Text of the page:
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Flood protection, preparation, response and recovery

Flooding comes from many sources: heavy rains, melting snow, dam collapse and levee failures, ice jams and tidal storm surges. Floods can be sudden, but others can give days of warning. Being located within a flood zone certainly can put a business at risk, but being outside an established zone doesn’t guarantee safety. Prudent business owners will be familiar with the flood history and base flood elevations of the bodies of water nearby, coupled with an action plan should a flood occur. Recognize that just because a body of water hasn’t flooded before, does not mean that it never will. Ice jams, unusual heavy snows with rapid thaws, new construction, and new roads or bridges can all alter flood potential. Note that fires at damaged sites are not uncommon after a flood due to spilled hazardous materials, floating flammable gas cylinders, damaged electrical equipment, cutting and welding repairs, and other hazards.

Protection and preparation

  • Establish if the site is located near official flood zones, streams, creeks, tributaries, rivers, lakes, oceans, retention basins, storm drain outlets, dams, levees and other bodies of water. Use a surveyor to determine site elevations and low points, and act on the findings.
  • Create suitable permanent levees or flood walls where possible. Plan the placement of sand bags to divert water away from critical buildings. Estimate the number of bags needed and the time needed to fill and place them.
  • Provide barriers or eliminate low-lying doors and other openings in exterior walls. Waterproof basements.
  • Provide shut-off valves on sewer and other drainage lines to prevent reverse flow.
  • Stockpile sandbags, sand, gasoline-driven water pumps, squeegees, mops, shovels and other supplies to combat and clean up floodwaters.
  • Maintain all water-damageable materials and stock on skids or in racks. Do not use basements to store critical equipment or materials.
  • Establish vendor contracts for restoration of critical equipment and machinery, hot sites, etc. Also, identify vendors who can provide dehumidification and cleaning of buildings and materials.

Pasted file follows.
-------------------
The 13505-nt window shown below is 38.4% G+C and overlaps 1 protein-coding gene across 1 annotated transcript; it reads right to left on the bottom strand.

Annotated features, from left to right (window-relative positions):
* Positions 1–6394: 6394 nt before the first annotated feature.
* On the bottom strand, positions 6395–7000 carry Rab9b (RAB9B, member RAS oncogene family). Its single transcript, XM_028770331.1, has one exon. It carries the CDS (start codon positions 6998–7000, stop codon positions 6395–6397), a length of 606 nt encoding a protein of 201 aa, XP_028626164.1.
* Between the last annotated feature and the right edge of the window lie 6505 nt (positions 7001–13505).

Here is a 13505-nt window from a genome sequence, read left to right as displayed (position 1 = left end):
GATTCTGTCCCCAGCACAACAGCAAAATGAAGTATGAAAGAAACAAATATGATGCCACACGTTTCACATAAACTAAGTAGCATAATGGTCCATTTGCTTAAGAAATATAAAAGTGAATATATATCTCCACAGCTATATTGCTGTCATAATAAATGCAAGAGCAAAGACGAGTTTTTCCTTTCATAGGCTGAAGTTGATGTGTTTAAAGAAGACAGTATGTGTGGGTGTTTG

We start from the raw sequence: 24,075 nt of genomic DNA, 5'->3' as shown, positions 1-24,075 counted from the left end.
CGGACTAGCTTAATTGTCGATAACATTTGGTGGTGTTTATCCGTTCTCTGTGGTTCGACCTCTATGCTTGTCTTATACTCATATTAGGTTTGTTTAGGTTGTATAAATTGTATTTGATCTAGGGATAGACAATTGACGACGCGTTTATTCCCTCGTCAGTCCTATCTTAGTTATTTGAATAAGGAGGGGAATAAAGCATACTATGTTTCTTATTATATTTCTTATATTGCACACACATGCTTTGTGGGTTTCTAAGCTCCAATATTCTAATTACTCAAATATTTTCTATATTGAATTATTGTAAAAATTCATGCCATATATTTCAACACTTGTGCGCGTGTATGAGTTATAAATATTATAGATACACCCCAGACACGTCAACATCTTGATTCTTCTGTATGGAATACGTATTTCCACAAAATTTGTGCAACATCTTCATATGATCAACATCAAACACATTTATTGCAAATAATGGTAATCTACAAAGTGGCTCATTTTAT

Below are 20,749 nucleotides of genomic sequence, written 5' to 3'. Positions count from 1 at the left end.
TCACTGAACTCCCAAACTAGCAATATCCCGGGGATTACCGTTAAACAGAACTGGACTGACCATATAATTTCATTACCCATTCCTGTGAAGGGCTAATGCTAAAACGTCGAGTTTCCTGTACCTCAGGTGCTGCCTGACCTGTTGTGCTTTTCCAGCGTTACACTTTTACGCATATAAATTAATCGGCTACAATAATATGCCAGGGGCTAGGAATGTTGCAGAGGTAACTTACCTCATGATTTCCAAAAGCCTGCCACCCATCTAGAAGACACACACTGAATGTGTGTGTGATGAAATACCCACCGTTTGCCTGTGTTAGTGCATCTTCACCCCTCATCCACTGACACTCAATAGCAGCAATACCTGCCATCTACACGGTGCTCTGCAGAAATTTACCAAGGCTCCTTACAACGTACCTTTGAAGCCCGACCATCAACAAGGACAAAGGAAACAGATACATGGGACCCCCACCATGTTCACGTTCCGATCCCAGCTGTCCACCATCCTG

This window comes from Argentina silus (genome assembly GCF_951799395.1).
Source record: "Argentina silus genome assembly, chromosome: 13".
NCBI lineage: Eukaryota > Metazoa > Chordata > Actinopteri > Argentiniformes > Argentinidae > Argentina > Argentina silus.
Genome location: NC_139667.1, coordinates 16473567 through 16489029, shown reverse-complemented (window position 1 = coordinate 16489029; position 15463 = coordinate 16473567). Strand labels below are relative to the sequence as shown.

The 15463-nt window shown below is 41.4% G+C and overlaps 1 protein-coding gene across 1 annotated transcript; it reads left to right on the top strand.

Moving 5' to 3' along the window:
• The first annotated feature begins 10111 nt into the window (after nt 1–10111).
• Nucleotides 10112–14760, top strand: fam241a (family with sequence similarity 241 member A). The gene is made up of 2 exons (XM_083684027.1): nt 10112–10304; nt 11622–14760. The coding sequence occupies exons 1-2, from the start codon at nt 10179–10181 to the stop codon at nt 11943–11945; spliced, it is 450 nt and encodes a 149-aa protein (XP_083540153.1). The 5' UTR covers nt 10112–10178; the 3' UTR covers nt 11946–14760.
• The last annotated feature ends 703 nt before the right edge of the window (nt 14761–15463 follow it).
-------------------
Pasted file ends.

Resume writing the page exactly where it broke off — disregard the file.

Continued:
• Take inventory of unsecured outside equipment and materials. Establish methods and actions to secure these when needed. Ensure all LPG tanks are strapped to their saddles. Anchor other tanks that may float during a flood, including attention to underground tanks. Plan for the handling and securing of hazardous materials, such as gas cylinders and flammable liquid drums.
  • Provide for emergency communication equipment.
  • Provide generators or other means of emergency power, and test unit(s) periodically.
  • Provide flood protection for fire sprinkler pump houses.


  • Alert employees, emergency response teams and management.
  • Maintain a flood watch center.
  • Place sand bags at low points and at doors, then follow planned placements to seal off buildings.
  • Shut down processes, boilers and furnaces. Coat machinery with rust-preventive materials. Shut off electrical power except the power-operating sump pumps, fire pumps and other critical equipment.
  • Move electronic equipment, critical tools and equipment, vital business records and other damageable materials to higher levels or other locations. Verify that stock, materials and equipment are skidded; remove critical equipment and tools from basements.
  • Close gas and propane lines from outside site tanks. Close sewer and drainage line valves. Secure all hazardous materials and shut off their supply piping systems.
  • Bring inside or tie down equipment, tools, cans, barrels and other containers, furniture and other unsecured items.
  • Move trucks, cars and other mobile equipment to higher ground.
  • Verify that fire protection equipment is operational.
  • Prepare emergency equipment, check fuel levels in generators and pumps, conduct start tests, check flashlights and prepare other provisions.
  • Evacuate the facility in a timely manner to safeguard all employees. Follow all orders from authorities.
  • Provide for safe shelter, escape boats, life jackets, non-perishable food, water, lighting, radios and other necessary items for any emergency personnel who will remain in the facility during the flood.


  • Survey site for damage.
  • Activate business continuity plan.
  • Restore any damaged fire protection systems.
  • Maintain pumps.
  • Attend to hazardous material spills, floating cylinders, dislodged tanks and other dangerous items.
  • Begin salvage efforts.
  • Remove standing water. Begin dehumidification.
  • Remove mud, silt and combustible debris.
  • Have all electrical systems, process systems, and heating equipment inspected by experts before repowering. Replace submerged circuits.
  • Have electronic equipment serviced by restoration vendors.
  • Replace motors on submerged equipment and tools. Disassemble power trains, bearings and other components. Dry, remove silt and lubricate. Recoat with rust preventatives.
  • Use hot work permit program for any welding and cutting.


Travelers documents

To access these documents, log in to our Risk Control Customer Center at and type all or part of the title in the “Search All Products” field.

  • Disaster Recovery Guide
  • Emergency Planning - Do Your Employees Know What to Do?

Web Sites

Centers for Disease Control and Prevention – Key Facts About Flood Readiness
Centers for Disease Control and Prevention – Emergency Preparedness and Response
Environmental Protection Agency – Flooding
Federal Emergency Management Agency (FEMA) – Flood
National Oceanic Atmospheric Administration (NOAA) – Floods: The Awesome Power
Red Cross – Are You Ready for a Flood or a Flash Flood?

Find more topics to help protect your business.